On March 30th, Darina was staying at her grandmother’s house with her mother, Natasha, in a small northern Ukrainian town when an explosion suddenly shook the building.
Natasha recalls watching her daughter unable to get up with severely injured legs. While neighbors rushed to offer assistance and called for help, an ambulance could not reach their location due to the massive military presence in the area.
Several family members arrived shortly thereafter and took Darina to Chernihiv, where she received emergency medical care.
As there was no electricity, gas, or water, it was almost impossible for the hospital to function.
In an effort to help Darina, local doctors performed an Ilizarov reconstructive surgery on one of her injured legs, a procedure during which an orthopedic external fixator is applied to a limb to reconstruct and reshape bones. Darina’s other leg also had to undergo two operations. Although the hospital was powered by a generator, Natasha recalls the doctors were wearing headlamps while operating.
Once her condition had been stabilized, Darina’s father searched for a hospital near Kyiv that was well-equipped and functioning despite the challenging circumstances.
Finally, with the help of FRIDA, an Israeli-Ukrainian NGO that operates mobile medical clinics in the surrounding area, Darina was transferred to Sheba’s Shining Star field hospital.
After undergoing a comprehensive examination upon her arrival, it was determined that Darina’s condition would require further treatment, including surgery, a skin transplant, and intensive rehabilitation. Due to the complexity of her condition, the decision was made to send her to Israel for treatment at Sheba.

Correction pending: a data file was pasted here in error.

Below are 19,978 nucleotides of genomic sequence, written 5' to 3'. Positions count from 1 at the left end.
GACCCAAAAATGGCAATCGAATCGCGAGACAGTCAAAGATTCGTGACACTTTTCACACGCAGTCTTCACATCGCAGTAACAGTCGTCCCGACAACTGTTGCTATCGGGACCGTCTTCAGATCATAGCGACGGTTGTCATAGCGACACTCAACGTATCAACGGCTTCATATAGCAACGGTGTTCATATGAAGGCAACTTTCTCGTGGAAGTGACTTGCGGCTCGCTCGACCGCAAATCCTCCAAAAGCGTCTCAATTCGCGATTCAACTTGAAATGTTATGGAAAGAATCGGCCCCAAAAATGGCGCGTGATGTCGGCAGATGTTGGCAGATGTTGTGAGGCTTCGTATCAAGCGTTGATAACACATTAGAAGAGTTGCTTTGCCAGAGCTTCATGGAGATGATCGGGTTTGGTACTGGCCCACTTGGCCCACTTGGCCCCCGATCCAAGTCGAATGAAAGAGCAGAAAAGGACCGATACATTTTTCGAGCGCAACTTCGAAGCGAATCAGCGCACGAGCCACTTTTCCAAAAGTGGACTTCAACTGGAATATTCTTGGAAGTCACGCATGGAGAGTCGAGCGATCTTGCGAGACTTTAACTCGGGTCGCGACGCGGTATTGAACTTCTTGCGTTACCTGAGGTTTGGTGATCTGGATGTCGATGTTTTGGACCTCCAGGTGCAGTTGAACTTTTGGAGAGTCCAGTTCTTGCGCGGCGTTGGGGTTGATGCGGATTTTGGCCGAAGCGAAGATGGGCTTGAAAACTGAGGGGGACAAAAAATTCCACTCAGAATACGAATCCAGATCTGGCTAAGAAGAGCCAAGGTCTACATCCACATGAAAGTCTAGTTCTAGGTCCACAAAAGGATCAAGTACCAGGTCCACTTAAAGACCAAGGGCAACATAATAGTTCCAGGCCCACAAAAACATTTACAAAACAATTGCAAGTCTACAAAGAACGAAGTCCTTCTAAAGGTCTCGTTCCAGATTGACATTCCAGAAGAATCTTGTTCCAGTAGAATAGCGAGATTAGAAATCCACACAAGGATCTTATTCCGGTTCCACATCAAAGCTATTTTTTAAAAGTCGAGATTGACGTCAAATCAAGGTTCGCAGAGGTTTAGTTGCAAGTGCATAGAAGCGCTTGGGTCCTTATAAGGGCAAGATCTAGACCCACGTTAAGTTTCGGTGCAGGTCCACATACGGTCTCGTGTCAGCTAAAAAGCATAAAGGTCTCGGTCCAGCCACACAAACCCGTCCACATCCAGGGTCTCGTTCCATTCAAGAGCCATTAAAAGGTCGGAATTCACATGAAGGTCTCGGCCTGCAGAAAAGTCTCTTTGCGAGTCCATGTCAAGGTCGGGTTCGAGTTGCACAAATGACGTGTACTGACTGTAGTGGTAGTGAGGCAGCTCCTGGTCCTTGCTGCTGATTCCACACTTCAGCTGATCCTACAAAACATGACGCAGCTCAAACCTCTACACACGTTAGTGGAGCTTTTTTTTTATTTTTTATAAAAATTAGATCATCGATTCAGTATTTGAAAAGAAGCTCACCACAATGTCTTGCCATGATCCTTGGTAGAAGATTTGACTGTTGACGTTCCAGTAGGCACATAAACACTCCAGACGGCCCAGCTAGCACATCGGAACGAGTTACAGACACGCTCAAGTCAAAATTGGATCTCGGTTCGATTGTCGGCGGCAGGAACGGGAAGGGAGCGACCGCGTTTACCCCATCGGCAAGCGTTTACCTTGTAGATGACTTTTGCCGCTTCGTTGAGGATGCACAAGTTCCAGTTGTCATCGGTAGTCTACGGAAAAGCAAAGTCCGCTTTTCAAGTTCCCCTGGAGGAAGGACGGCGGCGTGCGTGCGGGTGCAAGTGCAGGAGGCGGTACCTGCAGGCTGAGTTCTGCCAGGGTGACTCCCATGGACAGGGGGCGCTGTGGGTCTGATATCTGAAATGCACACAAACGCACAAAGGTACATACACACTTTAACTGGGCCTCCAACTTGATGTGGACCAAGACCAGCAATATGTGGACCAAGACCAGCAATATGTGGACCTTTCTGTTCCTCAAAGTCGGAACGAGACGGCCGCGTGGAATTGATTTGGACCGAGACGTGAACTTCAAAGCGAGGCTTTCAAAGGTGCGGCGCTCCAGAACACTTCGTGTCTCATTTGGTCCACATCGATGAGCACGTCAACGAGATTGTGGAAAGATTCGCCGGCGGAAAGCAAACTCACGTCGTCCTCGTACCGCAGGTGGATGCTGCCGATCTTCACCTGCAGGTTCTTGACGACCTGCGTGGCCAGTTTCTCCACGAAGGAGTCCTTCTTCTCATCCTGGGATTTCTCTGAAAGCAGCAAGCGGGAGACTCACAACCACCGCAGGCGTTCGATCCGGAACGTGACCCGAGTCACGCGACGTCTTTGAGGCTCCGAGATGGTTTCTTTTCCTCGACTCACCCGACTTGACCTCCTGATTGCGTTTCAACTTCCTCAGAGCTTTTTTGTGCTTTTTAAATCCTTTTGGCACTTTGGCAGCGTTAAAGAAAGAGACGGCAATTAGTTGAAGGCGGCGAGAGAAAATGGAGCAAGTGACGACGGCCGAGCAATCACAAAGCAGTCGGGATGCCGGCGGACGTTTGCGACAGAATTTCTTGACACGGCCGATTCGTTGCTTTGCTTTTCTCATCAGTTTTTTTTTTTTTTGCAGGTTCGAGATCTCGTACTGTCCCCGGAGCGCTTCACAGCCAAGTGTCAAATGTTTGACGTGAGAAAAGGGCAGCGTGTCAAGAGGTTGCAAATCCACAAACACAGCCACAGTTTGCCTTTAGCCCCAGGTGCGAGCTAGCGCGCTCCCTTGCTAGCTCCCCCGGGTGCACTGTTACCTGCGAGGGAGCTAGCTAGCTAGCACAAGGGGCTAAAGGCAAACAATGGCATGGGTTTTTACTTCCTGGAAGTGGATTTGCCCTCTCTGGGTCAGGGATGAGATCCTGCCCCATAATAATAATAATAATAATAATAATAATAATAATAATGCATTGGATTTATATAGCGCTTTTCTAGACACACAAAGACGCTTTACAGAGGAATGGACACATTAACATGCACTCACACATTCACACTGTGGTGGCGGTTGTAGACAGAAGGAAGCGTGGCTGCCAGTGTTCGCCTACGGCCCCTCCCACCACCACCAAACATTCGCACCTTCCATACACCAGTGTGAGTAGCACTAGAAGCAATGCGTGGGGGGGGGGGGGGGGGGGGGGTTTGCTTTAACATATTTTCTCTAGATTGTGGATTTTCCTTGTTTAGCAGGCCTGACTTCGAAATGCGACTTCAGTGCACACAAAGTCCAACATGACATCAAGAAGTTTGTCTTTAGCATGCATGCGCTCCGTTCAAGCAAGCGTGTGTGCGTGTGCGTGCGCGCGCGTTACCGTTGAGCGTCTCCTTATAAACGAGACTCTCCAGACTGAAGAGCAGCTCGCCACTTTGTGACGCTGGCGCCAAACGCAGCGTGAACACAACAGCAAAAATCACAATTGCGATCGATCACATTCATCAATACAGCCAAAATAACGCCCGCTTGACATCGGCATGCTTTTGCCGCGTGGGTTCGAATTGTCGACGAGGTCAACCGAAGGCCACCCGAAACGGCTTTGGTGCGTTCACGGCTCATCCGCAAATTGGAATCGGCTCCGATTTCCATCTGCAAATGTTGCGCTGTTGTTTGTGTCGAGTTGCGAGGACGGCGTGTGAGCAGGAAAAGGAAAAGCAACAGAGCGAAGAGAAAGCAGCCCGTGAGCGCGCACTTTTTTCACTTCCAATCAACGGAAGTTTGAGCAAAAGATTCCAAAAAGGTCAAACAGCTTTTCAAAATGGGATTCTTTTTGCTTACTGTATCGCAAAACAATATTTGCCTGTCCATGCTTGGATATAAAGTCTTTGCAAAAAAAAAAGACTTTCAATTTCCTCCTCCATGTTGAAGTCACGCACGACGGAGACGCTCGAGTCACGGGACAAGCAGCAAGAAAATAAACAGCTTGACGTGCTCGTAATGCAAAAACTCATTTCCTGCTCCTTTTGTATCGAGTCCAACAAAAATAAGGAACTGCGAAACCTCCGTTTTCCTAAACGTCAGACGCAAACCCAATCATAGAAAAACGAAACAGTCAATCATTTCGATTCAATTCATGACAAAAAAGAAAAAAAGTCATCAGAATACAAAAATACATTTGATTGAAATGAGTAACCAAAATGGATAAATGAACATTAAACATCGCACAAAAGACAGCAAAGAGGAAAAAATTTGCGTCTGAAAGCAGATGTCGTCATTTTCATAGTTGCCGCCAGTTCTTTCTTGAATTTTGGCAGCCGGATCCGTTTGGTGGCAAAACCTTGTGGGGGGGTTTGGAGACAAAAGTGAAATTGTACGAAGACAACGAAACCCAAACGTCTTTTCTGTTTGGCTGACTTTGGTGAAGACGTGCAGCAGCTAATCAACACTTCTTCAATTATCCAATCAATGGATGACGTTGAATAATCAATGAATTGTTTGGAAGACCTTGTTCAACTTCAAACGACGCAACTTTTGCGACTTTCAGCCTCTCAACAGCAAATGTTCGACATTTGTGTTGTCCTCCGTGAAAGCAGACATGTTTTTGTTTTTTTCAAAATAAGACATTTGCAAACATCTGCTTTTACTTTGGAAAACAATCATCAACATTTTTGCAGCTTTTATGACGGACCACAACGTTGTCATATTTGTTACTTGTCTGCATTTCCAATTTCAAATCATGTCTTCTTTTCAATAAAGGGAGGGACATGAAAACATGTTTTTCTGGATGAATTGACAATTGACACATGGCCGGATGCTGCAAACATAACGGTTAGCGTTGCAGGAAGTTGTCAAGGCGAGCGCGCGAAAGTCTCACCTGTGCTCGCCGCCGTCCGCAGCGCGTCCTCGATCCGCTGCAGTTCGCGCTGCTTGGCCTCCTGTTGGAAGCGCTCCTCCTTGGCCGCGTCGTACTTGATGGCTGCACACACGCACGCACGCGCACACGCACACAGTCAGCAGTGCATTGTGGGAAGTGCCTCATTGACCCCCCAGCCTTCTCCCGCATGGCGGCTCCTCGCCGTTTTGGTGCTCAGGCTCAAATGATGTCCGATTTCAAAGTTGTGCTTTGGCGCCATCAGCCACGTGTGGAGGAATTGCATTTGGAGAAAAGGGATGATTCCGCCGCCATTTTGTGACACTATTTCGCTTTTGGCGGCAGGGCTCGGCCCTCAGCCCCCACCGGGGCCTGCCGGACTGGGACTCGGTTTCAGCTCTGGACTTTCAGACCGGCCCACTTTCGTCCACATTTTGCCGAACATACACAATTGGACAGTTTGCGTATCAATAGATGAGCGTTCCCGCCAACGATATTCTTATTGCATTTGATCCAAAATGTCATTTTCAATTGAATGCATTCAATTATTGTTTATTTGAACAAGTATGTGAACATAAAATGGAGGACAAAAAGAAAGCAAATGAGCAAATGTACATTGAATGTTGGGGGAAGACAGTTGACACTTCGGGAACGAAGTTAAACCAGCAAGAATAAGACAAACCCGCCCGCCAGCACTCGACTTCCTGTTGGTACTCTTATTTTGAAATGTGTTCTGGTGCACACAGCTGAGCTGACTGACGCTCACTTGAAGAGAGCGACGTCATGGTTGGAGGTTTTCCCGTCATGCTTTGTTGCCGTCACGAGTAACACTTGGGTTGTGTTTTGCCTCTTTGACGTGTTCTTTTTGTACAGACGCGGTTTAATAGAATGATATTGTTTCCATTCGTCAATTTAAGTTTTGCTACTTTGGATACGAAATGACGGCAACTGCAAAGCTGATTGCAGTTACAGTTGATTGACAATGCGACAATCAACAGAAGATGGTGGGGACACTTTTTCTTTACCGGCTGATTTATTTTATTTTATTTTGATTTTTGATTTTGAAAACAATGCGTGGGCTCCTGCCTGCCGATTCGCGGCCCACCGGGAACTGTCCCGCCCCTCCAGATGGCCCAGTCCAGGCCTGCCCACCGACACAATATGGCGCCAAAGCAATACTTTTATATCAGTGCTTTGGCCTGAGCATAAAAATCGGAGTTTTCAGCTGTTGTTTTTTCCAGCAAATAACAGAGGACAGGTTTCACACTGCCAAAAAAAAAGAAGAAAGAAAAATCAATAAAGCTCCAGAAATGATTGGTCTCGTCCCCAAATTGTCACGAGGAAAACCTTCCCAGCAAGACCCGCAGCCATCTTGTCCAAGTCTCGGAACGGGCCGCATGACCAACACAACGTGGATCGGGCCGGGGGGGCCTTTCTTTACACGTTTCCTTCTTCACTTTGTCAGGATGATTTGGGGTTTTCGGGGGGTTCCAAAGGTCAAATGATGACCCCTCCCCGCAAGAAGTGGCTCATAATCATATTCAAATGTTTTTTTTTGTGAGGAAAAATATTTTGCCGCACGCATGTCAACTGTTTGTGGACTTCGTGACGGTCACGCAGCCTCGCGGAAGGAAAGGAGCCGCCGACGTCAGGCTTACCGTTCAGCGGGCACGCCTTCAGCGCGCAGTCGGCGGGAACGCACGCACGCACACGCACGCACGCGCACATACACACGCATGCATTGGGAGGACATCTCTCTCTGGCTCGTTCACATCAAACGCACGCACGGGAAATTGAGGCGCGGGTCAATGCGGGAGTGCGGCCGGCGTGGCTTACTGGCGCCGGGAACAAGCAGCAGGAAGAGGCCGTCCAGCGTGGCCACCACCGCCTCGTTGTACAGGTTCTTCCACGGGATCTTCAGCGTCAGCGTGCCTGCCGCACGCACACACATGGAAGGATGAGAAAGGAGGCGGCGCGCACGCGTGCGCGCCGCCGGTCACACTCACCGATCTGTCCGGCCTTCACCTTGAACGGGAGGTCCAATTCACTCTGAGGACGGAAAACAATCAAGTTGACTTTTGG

Arriving at Sheba
Since day one, Darina’s mother, Natasha, recalls feeling touched by the “attentive, compassionate care” of Sheba’s staff, who ensured that she could stay at her daughter’s side throughout the process.
Darina underwent surgery, a skin transplant, and medical treatment for all of her injuries within two days of arriving at Sheba.
“The staff was very caring and thoughtful, constantly checking in with Darina,” Natasha recounts, “and Dr. Nir Shar Luria is a wonderful doctor.”
Looking back at their time at Sheba, both Darina and her mother recall Rima, a Global Patient Services medical coordinator, as an enormous help to them right from the get-go. Rima was able to speak their language, and explained every step of the upcoming process as clearly as possible, reassuring them that she would be available to assist them round-the-clock. Having landed in a foreign country, burdened with many worries, and suffering greatly from a traumatic experience, this was a valuable source of comfort for both mother and daughter.
“Rima not only spoke with us on a daily basis, but also made sure Darina had sandals to wear with her casts, as well as a comfortable chair and a walker.”
During her time at Sheba, Darina received daily lessons in English, math, and art while also learning a few words in Hebrew.
After a few months of intensive rehabilitation, Darina finally got up on her feet and can now, happily, walk by herself again without crutches.